An objective considered in designing the new generation of heavy trucks is fuel efficiency. This can be significantly improved by reducing the overall drag force on the truck when it is in motion. With this impetus, the external aerodynamics of a heavy truck was simulated using computational fluid dynamics and the external flow was presented using computer visualization. Initially, a thorough validation study was conducted on the Ahmed body. Consequently, the model and the method were selected to be the time-dependent, three dimensional, Reynolds-averaged Navier Stokes equations that are solved using a finite volume method. The RNG k-ε model was elected for closure of the turbulent quantities. Finally, to help the estimation of the error due to two commonly practiced engineering simplifications, a parametric study was conducted. The external flow around the truck was computed with and without the tires (-6% drag error), then with or without ground plane motion (+9% drag error).
Technical Paper

An Assessment of Drag Reduction Devices for Heavy Trucks Using Design of Experiments and Computational Fluid Dynamics

Aerodynamic drag, lift, and side forces have a profound influence on fuel efficiency, vehicle speed, stability, acceleration and performance. All of these areas benefit from drag reduction and changing the lift force in favor of the operating conditions. The present study simulates the external flow field around a heavy truck with three prototype add-on drag reduction devices using a computational method. The model and the method are selected to be three dimensional and time-dependent. The Reynolds-averaged Navier Stokes equations are solved using a finite volume method. The Renormalization Group (RNG) k-ε model was elected for closure of the turbulent quantities. The run cases were chosen so that the influence of each drag reduction device could be established using a regression model from a Design of Experiments (DOEX) derived test matrix.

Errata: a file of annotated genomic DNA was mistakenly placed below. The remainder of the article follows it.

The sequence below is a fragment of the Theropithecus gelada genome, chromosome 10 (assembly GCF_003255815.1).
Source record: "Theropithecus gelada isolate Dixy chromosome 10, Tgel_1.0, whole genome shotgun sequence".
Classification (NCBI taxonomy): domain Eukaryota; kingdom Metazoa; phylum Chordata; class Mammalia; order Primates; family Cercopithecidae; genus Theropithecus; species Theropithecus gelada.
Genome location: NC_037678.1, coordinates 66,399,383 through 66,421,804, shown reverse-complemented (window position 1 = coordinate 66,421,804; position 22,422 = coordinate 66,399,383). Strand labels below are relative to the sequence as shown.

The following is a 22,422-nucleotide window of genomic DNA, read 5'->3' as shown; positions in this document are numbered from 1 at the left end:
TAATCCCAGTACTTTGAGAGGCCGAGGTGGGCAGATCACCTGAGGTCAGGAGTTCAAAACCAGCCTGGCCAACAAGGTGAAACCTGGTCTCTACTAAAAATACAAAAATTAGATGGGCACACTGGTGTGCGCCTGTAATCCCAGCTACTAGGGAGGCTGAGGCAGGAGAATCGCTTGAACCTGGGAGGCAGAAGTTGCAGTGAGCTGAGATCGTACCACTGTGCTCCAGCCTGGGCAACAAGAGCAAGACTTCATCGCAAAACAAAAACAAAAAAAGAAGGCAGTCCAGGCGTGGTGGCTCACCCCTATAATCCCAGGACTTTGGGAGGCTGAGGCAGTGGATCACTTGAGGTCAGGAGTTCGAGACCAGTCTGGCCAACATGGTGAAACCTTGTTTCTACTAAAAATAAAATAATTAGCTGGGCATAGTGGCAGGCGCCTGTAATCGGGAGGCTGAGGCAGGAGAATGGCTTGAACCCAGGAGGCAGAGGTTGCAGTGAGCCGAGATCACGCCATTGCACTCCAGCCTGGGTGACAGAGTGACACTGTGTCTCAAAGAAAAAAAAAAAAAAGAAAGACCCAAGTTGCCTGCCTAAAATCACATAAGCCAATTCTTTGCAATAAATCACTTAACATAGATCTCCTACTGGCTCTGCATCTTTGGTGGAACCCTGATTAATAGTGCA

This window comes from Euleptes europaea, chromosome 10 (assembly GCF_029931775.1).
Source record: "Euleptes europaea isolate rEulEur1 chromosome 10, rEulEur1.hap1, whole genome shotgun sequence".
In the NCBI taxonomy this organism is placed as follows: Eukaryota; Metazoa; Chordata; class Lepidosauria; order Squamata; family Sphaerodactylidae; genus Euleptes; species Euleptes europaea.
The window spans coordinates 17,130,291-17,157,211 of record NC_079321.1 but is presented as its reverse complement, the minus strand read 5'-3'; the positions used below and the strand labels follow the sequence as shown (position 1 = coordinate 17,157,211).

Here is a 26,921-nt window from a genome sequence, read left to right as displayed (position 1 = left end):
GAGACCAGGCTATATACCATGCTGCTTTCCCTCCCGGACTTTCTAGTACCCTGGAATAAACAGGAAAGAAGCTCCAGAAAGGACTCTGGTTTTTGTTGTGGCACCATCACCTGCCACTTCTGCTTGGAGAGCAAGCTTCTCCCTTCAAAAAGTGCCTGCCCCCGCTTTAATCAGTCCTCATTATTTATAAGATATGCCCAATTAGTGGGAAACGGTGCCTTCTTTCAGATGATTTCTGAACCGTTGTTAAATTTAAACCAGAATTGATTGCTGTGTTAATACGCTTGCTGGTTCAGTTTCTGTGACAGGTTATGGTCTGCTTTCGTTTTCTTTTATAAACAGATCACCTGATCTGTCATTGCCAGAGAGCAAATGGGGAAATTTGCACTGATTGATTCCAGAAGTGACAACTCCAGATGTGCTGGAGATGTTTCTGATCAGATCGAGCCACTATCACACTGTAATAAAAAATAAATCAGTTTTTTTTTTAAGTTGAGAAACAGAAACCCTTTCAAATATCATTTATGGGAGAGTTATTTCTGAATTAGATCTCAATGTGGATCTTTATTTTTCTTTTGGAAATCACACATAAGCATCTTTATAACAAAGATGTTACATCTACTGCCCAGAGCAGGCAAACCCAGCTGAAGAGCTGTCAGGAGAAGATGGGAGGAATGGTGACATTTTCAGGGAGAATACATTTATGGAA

Technical Paper

Aerodynamic Characterization of a Sportscar Prototype Racecar Using Design of Experiments in a Wind Tunnel Test

Application of a formally designed experiment to wind tunnel testing of a sportscar prototype was explored at the Langley Full Scale Tunnel. A two-level fractional factorial design with center points was used to determine the effect of front ride height, rear wing angle, gurney flap height, spoiler height, and yaw angle on the front downforce, rear downforce, drag, and lift-to-drag ratio of the racecar. Regression models were created for each of the responses to provide aerodynamic prediction and optimization capabilities. Prediction models provide an “aerodynamic mapping” that can be used for effective tuning of the car at the track as well as serve as a math model for numerical lap simulations.
Technical Paper

A Computer Simulation of the Effect of Wind on Heavy Truck Fuel Consumption Testing

A computer simulation was developed to investigate the effect of wind on test track estimation of heavy truck fuel efficiency. Monte Carlo simulations were run for various wind conditions, both with and without gusts, and for two different vehicle aerodynamic configurations. The vehicle configurations chosen for this study are representative of typical Class 8 tractor trailers and use wind tunnel measured drag polars for performance computations. The baseline (control) case is representative of a modern streamlined tractor and conventional trailer. The comparison (test) case is the baseline case with the addition of a trailer drag reduction device (trailer skirt). The integrated drag coefficient, overall required power, total fuel consumption, and average rate of fuel consumption were calculated for a heavy truck on an oval test track to show the effect of wind on test results.